Falconry - a winged assassin
Falconers Steve and Emma Ford re-enact a scene played out through time immemorial.
From 700 feet a feather bullet flips on its back to plummet onto a bank of purple heather below. The grouse probably didn't even realise what was happening as a gyrfalcon, the fastest longwing in the world, sits bound to its prey.
?The perfect kill!? exclaims Steve Ford who, alongside his wife Emma, runs the British Falconry School at Gleneagles, which they established in 1982. Today, they are hunting on the Bowhill Estate in the Scottish Borders.
Regarded as the pinnacle of falconry; hunting red grouse with falcons over pointers is a skill fewer than 50 people in the UK possess today, although interest in the sport is as keen as ever.
The falcon gathers its wings to cloak the dead bird as his furious eye reverses over it staring - fixed on the gauntleted hand coming forward.
It's a scene that has played out over the centuries. One that involves the consummate skill of a falconer, their bird, and the dogs that are used to point the prey. The elements must all be played out in the correct measure for success. The falcon must have the wind blowing up the face of the hill, the dog must point but not flush the grouse from cover, while Steve maintains direction of the pointers with short sharp blasts of his whistle from 100 yards away. The couple are also accompanied by labradors for picking-up, if necessary.
Often the grouse escape. A falcon has not the speed, in level flight, to catch a healthy grouse. It might encounter diversionary tactics, and the prey will scatter to the four corners of the moor. The wind direction favours the falcon today - its trained talons grip fast.
Pulling an eyeball-wrenching 25 times its own bodyweight coming out of a stoop, the spiraled nostrils of this natural born killer prevent the falcon passing out from the incurring wind rush.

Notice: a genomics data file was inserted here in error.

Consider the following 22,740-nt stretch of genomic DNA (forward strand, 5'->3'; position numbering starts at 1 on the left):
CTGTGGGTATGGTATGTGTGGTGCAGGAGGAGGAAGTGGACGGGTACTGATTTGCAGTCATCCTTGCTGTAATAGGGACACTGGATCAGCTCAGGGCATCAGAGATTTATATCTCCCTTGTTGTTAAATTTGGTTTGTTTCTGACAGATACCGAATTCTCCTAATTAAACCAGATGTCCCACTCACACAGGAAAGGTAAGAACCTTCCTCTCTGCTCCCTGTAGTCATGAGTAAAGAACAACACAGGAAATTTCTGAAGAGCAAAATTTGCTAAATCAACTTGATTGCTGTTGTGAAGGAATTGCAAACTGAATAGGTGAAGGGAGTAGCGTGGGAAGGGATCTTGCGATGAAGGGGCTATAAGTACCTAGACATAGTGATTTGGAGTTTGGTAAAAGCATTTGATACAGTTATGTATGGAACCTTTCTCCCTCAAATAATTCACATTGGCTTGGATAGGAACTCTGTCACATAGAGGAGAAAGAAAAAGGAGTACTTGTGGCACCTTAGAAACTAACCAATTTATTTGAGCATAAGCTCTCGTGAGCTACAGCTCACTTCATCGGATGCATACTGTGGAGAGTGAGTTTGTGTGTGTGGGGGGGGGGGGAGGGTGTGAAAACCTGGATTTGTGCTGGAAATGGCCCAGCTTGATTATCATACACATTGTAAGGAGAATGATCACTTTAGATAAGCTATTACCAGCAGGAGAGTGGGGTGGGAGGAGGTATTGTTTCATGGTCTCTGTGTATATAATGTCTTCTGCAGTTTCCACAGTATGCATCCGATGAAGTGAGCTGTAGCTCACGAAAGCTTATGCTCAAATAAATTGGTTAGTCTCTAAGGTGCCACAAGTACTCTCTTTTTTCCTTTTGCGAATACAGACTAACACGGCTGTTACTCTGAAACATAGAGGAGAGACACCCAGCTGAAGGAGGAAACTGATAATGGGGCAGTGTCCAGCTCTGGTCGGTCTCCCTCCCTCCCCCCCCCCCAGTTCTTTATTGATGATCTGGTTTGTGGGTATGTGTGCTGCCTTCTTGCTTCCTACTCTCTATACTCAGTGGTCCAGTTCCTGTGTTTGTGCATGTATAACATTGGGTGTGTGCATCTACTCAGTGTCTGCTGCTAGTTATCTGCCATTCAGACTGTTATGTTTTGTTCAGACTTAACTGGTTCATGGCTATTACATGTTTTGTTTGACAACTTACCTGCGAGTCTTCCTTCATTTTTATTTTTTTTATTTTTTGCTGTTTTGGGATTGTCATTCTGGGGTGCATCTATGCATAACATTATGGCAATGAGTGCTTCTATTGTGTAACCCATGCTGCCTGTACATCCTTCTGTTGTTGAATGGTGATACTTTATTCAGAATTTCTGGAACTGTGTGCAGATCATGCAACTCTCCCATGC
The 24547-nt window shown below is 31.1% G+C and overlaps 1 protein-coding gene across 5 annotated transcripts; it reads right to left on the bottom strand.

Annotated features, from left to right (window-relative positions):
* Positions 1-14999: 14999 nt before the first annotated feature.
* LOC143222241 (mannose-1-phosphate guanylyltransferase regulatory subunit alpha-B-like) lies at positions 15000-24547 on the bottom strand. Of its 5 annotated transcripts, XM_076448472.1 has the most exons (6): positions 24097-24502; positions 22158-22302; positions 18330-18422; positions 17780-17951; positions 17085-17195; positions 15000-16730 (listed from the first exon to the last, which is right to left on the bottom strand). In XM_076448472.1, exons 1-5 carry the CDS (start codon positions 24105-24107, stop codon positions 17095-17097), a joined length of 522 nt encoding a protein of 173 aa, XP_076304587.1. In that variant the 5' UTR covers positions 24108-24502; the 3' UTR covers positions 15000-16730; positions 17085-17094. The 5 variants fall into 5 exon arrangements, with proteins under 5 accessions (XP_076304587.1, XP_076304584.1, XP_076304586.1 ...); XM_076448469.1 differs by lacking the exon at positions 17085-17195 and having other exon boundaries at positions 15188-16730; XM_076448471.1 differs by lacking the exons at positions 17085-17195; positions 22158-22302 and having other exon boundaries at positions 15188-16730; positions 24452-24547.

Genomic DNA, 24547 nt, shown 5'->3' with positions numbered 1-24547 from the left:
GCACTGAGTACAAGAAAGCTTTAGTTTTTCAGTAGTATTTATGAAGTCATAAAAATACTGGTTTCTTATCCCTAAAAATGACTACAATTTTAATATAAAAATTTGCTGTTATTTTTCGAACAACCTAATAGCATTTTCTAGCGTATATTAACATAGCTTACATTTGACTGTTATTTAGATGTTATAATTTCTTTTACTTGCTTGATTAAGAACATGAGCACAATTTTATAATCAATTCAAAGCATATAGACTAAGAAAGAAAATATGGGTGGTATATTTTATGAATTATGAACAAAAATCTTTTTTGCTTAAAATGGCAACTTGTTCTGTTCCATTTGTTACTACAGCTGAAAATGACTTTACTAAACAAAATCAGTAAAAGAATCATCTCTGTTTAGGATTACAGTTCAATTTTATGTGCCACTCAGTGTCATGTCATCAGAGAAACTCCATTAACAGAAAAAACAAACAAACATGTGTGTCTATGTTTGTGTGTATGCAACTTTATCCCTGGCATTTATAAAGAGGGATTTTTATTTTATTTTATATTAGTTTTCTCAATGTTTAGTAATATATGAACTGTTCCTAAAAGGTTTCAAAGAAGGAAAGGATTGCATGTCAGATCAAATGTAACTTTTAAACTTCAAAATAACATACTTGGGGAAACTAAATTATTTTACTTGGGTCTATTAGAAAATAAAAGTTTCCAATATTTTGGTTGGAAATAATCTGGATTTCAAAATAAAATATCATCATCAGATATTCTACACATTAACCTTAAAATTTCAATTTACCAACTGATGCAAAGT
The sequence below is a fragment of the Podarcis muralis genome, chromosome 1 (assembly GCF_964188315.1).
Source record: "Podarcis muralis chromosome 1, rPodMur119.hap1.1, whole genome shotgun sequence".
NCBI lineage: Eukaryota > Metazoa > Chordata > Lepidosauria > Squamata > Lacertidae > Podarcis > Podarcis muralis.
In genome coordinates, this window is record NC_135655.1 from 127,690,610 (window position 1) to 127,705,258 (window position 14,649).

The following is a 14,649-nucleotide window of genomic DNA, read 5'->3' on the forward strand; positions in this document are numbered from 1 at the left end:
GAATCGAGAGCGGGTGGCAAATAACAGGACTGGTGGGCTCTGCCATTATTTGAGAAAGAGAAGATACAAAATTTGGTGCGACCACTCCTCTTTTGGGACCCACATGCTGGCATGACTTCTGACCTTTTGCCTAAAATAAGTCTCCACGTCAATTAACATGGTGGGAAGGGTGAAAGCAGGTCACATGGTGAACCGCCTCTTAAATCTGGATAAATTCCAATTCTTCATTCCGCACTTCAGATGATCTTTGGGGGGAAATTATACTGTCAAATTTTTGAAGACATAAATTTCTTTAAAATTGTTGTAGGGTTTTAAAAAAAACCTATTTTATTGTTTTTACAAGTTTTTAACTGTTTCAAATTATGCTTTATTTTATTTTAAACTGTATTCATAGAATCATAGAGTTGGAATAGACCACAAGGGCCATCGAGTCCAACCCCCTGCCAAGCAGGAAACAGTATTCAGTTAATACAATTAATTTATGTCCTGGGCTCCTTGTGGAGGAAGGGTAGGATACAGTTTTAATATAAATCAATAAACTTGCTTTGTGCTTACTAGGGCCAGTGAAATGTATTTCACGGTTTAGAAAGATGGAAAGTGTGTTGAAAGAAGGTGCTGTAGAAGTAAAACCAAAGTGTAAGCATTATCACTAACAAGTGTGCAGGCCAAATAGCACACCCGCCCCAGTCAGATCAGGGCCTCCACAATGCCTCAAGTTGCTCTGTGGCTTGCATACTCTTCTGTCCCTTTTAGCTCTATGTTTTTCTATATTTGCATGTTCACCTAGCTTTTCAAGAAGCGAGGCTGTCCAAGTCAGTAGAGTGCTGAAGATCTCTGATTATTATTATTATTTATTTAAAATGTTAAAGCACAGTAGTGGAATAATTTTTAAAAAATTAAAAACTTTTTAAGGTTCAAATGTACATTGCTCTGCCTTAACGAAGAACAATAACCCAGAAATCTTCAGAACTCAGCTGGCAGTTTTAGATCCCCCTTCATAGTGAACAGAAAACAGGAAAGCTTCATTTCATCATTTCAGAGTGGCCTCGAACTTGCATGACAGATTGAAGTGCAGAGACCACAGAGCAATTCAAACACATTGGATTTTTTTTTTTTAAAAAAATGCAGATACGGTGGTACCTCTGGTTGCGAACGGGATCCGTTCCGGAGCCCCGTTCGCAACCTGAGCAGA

Food is the principle reason for a peregrine falcon flying in the wild: ?Fat birds don't fly,? remarks Steve. The couple are meticulous in honing the falcon's flying weight, at which it will be ready to hunt. Too much weight and the bird won't have the appetite for hunting, but too little body-fat and it won't have the strength to take a grouse. It's a challenge they are dedicated to, spending hours a day at their Gleneagles base keeping the birds in perfect condition.
Despite being an ancient sport, today's falconers fit tracking devices to their birds. Steve and Emma recall tramping many a moorland mile to retrieve errant or inexperienced birds. One trip involved 20 miles of catch-up down the Etterick valley to Galashiels town centre and one young falcon perched on a satellite dish! Steve provided unexpected entertainment for the locals as he swung a successful lure to the bird on Bank Street.
But the very spirit of falconry is as old as the hills the couple are working over and a challenge they love. ?The challenge of pitting your skills through another animal exceeds anything I've known in other fieldsports,? Emma says.